Dr. Mike Patrick: Are those signs a little different for the various age group? So, especially in younger kids who might have depression, what might that look like?


Dr. Ariana Hoet: Yeah, absolutely. So younger kids tend to show us their feelings with behaviors. They don't have the language yet or they don't even know what they're feeling. And so, we tend to see more of the tantrums, the meltdowns, more of what we call the oppositional "I don't want to do that." Whereas, the older kids, you see more a lot of what I was describing in the school or social settings.


Dr. Mike Patrick: That make sense. How young down does depression go? What's the youngest person that you have seen and treated for depression?


Dr. Ariana Hoet: Probably between six and eight?




Dr. Mike Patrick: So, school age, would you say?


Dr. Kristina Jiner: Yes.


Dr. Ariana Hoet: Yeah.


Dr. Mike Patrick: So, in the preschool years, I mean, you can certainly have oppositional behavior. Some of that's age-appropriate, though, right? As kids are learning to be independent and to push boundaries and all of those things, but really sort of the school age is when you would start really considering it. Good to know.


Dr. Jiner, what causes similar signs and symptoms? So, you could have feelings of being down or not having an interest in doing the things that you're used to doing. Are there other conditions other than depression that could possibly cause those same things?


Dr. Kristina Jiner: Sure. So, some of the things we consider when we're presented with this constellation of signs and symptom is could you have an adjustment disorder? Which means that there has been some stressor, and this is the response of that stressor. And so, certainly, there will be a trigger if you will, and we look to see what signs and things are showing up. Typically, for adjustment disorder, you're not going to have the severity of symptoms or the number of symptoms as you do in depression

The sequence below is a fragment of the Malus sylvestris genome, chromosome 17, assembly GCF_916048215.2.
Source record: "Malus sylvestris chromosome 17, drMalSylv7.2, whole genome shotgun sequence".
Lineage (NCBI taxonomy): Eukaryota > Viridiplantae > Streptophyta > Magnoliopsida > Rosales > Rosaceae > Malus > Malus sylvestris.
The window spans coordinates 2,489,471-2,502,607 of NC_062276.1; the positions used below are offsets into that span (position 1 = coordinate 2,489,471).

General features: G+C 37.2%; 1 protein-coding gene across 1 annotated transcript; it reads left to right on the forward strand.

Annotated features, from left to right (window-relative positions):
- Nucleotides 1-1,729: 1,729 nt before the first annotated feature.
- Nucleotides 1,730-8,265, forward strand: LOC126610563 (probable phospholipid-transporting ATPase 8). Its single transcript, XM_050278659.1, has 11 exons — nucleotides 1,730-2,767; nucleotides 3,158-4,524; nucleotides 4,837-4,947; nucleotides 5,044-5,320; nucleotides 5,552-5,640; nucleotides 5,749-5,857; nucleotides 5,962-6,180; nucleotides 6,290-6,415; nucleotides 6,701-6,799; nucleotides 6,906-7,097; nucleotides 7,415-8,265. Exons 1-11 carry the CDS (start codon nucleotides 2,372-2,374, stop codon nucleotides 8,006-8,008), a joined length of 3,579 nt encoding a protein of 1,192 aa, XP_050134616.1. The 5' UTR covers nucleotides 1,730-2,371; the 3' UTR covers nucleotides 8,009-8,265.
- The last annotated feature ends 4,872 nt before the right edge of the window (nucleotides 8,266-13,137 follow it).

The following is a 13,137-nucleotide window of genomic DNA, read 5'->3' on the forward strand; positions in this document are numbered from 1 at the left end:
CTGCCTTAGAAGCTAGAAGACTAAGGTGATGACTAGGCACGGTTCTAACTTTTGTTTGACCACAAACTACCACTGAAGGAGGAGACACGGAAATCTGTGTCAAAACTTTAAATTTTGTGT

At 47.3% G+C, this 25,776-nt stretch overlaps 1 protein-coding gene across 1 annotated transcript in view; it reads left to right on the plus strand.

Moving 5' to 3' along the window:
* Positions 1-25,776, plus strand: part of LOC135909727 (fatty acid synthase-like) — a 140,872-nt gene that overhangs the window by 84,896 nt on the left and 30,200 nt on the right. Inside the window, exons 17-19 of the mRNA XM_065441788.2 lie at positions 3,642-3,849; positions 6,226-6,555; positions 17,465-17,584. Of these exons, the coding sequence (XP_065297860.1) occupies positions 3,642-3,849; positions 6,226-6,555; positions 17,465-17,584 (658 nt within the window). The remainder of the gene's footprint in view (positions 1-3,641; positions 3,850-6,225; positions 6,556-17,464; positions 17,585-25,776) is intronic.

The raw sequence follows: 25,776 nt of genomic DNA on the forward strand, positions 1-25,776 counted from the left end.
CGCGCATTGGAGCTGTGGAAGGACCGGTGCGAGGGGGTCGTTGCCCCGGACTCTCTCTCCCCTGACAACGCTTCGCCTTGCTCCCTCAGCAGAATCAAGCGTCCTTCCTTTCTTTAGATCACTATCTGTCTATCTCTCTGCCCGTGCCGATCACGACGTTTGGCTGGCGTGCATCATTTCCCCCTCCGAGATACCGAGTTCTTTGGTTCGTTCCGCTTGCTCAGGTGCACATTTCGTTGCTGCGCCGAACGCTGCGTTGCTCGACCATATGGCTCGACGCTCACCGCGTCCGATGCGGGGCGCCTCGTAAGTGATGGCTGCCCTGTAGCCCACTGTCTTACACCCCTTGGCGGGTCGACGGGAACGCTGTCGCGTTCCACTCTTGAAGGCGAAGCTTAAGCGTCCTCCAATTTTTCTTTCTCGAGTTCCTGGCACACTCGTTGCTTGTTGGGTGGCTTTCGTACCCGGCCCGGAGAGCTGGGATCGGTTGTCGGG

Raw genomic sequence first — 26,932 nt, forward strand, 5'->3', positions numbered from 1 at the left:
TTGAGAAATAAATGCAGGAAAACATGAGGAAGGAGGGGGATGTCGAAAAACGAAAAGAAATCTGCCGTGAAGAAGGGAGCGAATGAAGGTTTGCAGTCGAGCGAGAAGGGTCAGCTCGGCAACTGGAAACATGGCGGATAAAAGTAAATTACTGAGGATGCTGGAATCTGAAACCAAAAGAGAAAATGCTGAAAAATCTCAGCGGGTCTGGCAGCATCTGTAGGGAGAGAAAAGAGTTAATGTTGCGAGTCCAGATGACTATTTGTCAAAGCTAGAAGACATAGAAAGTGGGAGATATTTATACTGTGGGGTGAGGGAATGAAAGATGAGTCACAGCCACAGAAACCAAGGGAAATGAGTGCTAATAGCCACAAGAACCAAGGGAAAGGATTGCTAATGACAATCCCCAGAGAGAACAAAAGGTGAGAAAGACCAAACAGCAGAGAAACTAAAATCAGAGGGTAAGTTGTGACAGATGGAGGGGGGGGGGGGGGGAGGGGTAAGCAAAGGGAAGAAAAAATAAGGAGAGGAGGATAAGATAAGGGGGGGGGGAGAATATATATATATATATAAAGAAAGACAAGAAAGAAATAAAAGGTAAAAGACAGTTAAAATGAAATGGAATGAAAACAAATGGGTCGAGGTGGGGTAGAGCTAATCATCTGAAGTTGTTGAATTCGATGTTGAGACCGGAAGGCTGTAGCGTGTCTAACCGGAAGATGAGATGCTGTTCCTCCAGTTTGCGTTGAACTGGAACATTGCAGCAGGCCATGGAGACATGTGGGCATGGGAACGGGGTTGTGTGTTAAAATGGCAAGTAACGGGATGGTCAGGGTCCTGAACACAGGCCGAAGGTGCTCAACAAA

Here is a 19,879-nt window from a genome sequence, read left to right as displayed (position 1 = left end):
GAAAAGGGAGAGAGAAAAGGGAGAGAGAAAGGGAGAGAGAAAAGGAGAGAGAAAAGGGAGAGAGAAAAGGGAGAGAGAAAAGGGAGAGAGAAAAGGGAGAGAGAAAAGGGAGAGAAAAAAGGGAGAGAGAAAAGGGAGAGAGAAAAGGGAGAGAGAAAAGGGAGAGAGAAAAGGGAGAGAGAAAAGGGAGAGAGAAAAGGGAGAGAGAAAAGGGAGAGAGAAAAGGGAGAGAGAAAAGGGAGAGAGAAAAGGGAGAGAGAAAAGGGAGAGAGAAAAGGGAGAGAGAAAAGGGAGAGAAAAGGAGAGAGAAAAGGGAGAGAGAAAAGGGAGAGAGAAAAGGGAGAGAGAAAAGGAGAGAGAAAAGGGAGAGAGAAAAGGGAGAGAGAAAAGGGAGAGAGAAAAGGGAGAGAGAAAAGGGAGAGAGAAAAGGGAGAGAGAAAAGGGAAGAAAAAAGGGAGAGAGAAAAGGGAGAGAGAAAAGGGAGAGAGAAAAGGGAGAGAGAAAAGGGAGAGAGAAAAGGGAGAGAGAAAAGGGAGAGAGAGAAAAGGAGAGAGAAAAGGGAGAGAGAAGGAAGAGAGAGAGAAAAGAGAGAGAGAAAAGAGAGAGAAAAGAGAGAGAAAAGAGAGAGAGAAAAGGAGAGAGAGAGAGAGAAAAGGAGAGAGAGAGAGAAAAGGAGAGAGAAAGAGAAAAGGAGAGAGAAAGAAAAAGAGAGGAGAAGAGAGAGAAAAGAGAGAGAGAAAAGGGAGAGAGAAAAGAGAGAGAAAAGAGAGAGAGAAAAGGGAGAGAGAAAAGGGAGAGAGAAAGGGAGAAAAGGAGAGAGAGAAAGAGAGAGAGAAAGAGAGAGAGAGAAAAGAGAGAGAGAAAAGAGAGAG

Other things we consider would be is this a presentation of bipolar disorder? So, for bipolar disorder, you can have major depression in addition to the manic symptoms. And so that's one of the things we're looking for. And so, in addition to screen for depression, we're also screening for mania or hypomania.


We also think about grief, so that often is a time in which a child or adolescent has lost a loved one, someone close to them. Could these be symptoms of grief? Which then is a common normal reaction to loss. And so, we don't want to go down the wrong treatment path for something that's to be expected.


There are also some medical conditions that we think about, not common but things we should keep in the back of our minds. So, one if the thyroid is not functioning like it should be. It's under-functioning or hypothyroid. That can present as depression. Substance use can certainly present as depression.




And then, depression-like symptoms are part of many of our diagnoses. So, a child might have ADHD and it can look very much like depression or learning disorders. If a child is really struggling in school because they don't understand, they may become very sad, down, not really wanting to do anything. And really, it's because they're not able to keep up with their peers. So, they're all quite a few different diagnoses that we think about.


Dr. Mike Patrick: And this is really why it's going to be important if a parent does suspect depression, not necessarily just need your, "Oh, we're going to put someone on medication," but really try to get at what is what is happening at home, what's happening in school, what are the relationships like. Just really tease out if there's any underlying causes that maybe you could correct without having to use medicine.


Dr. Kristina Jiner: Absolutely.


Dr. Mike Patrick: And then, how do you go about diagnosing depression? So, you have all these other options that are out there. How do you get to that diagnosis?


Dr. Kristina Jiner: So, a couple different things. One, we do screening. And so that's important to help us kind of pick up on it.




And then, if the screen is positive or a family comes in presenting with those symptoms, we do a really good interview, both with the child or adolescent, as well as their caregivers. Oftentimes, if necessary, seek additional information from other caregivers, whether it be at daycare or at school.


There are some rating scales that we can use. Again, they're not diagnostic in themselves but can give you some additional information. And sometimes kids just respond differently to different ways questions are asked. So, it can provide some additional information. But at the end of the day, we kind of take all of that information together to decide if what we're seeing is most representative of depression.